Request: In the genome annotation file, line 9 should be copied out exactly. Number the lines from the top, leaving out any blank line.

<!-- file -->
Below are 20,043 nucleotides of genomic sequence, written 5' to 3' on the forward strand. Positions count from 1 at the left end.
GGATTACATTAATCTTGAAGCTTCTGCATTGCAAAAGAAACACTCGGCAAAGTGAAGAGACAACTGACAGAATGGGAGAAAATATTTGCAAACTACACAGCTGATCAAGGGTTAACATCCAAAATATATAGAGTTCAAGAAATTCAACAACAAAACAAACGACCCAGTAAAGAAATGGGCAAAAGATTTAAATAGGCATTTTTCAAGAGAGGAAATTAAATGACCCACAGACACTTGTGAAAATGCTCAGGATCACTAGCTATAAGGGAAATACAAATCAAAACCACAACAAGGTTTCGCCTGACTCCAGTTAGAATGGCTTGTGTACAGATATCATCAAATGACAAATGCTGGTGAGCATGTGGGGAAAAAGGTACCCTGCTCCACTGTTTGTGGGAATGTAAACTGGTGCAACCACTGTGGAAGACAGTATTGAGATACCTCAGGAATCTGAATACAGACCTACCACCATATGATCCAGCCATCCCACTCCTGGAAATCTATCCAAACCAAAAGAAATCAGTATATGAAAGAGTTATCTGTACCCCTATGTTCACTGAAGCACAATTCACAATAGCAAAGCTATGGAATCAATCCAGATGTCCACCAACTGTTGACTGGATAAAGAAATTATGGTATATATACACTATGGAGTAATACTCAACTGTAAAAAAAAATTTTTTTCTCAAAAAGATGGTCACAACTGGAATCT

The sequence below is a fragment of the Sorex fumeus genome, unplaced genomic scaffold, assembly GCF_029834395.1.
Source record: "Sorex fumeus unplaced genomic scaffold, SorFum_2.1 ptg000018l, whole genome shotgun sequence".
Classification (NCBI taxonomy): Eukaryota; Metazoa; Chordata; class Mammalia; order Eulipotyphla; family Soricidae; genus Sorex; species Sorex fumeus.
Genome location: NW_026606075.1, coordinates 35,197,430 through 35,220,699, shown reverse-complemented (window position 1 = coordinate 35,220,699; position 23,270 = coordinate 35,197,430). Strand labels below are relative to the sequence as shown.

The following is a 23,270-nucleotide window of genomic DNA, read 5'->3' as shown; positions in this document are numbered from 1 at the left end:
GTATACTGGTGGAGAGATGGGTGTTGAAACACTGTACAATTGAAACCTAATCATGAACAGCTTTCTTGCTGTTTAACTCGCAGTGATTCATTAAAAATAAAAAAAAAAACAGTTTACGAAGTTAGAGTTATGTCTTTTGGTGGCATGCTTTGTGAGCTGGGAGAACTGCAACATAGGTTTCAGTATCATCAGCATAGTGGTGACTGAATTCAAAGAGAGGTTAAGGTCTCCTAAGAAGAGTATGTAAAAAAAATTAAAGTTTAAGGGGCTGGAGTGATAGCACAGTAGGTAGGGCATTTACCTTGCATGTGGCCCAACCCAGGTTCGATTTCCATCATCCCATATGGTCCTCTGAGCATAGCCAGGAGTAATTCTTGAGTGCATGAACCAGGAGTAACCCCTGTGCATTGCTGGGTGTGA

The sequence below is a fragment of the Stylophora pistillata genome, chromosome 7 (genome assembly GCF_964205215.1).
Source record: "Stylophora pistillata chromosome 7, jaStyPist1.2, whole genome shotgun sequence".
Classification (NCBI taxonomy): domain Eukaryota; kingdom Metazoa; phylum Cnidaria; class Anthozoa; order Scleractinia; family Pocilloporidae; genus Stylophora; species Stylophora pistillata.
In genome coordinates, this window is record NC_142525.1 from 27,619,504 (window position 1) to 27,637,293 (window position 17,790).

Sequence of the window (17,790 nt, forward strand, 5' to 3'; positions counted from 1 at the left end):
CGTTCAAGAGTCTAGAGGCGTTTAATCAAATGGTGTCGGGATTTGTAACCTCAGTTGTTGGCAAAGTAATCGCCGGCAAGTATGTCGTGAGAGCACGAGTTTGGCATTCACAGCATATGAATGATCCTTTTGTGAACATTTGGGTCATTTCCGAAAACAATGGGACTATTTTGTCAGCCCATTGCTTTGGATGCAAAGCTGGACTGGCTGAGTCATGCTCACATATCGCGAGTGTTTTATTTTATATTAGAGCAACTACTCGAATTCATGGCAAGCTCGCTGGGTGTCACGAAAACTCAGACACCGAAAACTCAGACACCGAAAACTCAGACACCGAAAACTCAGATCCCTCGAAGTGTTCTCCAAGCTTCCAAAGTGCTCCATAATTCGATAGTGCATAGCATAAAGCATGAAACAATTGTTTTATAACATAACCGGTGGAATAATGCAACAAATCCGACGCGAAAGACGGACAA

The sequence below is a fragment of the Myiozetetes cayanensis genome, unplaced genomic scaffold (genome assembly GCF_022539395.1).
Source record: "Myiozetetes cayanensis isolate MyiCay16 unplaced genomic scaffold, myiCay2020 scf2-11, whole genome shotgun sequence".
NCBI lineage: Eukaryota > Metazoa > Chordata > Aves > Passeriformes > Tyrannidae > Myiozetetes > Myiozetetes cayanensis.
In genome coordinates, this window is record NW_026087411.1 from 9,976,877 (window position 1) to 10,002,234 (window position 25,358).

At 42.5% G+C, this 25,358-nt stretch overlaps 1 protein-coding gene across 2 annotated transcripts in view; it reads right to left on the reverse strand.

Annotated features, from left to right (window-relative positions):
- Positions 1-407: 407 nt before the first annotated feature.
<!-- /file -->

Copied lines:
The sequence below is a fragment of the Stylophora pistillata genome, chromosome 7 (genome assembly GCF_964205215.1).